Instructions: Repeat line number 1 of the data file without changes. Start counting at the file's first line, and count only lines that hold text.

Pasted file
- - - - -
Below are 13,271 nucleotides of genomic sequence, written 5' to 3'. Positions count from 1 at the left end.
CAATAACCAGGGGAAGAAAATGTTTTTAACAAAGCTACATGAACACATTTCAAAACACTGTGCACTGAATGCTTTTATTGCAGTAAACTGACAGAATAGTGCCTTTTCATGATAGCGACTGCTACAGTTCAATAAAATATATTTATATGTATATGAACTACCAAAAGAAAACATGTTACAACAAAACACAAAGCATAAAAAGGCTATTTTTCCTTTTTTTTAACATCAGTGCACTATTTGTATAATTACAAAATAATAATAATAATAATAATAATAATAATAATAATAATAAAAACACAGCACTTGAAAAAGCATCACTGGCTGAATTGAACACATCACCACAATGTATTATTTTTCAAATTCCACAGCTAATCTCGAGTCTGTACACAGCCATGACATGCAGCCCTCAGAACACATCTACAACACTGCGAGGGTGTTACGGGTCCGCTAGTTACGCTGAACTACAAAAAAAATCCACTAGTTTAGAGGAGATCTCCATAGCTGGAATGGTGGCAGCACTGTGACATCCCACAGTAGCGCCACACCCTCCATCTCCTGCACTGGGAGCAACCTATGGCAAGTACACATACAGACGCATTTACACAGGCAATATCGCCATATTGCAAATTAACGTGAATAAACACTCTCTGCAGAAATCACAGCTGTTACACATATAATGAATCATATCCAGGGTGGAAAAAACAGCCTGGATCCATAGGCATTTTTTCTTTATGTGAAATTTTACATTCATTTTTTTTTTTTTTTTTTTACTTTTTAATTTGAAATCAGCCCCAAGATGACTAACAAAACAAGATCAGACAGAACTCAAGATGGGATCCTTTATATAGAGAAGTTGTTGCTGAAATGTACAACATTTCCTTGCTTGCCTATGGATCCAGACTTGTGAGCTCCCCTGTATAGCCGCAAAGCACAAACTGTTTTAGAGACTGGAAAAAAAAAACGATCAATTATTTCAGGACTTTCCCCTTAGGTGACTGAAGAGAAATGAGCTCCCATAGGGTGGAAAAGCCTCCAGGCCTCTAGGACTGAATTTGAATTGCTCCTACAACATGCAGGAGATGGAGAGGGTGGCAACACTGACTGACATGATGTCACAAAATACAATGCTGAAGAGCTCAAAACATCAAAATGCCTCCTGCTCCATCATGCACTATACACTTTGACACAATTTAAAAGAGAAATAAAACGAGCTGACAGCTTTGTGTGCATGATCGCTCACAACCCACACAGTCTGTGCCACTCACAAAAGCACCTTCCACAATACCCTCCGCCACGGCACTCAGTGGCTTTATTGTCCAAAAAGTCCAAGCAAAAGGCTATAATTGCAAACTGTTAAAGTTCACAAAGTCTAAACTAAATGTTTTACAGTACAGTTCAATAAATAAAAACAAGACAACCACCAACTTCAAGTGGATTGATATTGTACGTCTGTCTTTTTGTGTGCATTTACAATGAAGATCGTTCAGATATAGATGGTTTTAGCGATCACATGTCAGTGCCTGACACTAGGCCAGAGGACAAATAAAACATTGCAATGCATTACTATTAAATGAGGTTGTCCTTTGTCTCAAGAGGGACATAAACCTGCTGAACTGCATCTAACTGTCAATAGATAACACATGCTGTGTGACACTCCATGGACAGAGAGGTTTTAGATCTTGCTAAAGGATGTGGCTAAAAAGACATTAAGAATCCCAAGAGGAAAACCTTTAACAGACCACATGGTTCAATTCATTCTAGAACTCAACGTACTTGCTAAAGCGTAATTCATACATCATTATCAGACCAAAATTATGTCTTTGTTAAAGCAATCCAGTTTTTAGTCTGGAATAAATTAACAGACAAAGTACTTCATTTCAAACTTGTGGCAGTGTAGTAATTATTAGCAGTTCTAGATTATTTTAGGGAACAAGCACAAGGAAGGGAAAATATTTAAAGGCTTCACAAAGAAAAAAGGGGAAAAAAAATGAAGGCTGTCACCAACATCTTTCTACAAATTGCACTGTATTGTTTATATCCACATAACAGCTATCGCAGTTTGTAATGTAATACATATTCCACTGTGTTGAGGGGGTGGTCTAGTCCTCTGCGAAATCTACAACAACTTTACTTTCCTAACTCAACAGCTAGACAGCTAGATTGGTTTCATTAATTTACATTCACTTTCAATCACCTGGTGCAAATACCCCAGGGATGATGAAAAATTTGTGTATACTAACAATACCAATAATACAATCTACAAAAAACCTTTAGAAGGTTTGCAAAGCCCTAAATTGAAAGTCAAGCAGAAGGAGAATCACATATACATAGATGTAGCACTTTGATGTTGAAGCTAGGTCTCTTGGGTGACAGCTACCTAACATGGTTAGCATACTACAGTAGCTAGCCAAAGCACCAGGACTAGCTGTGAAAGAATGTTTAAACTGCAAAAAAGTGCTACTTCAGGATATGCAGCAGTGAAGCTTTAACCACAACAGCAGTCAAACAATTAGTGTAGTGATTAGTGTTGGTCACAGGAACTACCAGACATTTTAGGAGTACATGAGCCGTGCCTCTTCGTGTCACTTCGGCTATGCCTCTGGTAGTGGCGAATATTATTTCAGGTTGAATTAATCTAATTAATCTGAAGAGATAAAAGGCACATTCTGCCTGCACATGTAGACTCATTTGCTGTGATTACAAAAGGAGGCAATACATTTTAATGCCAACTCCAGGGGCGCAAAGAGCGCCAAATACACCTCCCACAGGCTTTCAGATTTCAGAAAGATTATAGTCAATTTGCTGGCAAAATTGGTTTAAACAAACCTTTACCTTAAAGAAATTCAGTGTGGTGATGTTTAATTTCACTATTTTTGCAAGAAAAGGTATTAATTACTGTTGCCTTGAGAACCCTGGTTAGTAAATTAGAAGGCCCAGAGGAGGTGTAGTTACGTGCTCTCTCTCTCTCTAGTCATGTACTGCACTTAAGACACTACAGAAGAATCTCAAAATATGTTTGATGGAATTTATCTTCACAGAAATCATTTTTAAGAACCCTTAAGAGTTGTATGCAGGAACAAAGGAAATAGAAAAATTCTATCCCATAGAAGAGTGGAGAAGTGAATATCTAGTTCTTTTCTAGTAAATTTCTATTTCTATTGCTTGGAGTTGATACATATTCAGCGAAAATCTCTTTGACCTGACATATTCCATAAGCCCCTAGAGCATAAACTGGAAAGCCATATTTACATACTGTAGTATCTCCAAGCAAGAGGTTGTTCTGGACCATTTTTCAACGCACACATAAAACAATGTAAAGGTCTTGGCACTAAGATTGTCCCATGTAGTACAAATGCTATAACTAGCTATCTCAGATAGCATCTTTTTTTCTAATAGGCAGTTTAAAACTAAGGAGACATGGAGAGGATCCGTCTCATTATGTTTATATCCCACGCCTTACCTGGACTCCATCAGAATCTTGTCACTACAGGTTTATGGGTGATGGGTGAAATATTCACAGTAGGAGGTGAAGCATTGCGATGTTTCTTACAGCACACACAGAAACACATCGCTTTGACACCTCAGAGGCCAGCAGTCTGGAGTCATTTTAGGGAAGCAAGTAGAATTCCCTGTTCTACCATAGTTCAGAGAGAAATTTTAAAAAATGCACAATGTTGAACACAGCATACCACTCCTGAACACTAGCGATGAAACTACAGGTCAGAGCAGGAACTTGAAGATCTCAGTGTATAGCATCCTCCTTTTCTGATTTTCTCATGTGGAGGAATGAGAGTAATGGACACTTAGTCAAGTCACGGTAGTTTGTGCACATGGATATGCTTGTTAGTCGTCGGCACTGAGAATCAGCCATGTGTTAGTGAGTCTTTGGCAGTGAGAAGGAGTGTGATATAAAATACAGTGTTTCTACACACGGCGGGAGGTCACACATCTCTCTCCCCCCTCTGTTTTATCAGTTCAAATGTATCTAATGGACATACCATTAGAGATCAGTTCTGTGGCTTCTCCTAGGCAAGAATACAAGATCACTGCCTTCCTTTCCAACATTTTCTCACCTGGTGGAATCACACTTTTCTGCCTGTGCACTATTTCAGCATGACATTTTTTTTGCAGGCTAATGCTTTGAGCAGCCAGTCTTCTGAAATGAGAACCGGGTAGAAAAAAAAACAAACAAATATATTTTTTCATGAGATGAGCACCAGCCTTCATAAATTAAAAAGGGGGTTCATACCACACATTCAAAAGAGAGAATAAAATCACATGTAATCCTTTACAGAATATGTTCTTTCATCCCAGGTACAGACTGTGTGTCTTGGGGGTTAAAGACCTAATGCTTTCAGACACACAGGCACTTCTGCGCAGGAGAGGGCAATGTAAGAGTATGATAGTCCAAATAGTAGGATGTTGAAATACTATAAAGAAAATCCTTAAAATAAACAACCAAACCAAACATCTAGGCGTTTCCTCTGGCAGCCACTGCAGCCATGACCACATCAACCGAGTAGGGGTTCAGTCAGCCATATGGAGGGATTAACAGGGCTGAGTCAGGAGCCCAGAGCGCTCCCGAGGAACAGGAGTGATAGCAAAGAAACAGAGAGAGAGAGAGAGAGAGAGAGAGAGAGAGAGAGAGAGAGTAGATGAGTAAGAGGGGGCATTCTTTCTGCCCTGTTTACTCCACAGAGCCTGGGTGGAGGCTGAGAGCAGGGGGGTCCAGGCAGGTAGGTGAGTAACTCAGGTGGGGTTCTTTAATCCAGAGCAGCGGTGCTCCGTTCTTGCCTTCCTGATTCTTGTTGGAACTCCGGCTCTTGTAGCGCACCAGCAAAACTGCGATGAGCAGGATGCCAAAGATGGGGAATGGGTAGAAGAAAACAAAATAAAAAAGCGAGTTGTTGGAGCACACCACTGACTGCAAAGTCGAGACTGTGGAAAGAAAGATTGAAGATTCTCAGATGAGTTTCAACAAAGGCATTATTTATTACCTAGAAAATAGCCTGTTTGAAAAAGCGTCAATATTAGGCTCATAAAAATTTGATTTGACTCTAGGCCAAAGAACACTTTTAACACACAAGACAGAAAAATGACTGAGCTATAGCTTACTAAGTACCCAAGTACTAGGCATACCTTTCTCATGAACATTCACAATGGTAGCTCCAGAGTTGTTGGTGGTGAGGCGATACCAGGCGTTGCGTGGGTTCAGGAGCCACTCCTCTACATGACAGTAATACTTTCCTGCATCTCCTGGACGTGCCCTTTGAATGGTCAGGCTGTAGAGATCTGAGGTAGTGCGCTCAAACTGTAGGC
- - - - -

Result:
Below are 13,271 nucleotides of genomic sequence, written 5' to 3'. Positions count from 1 at the left end.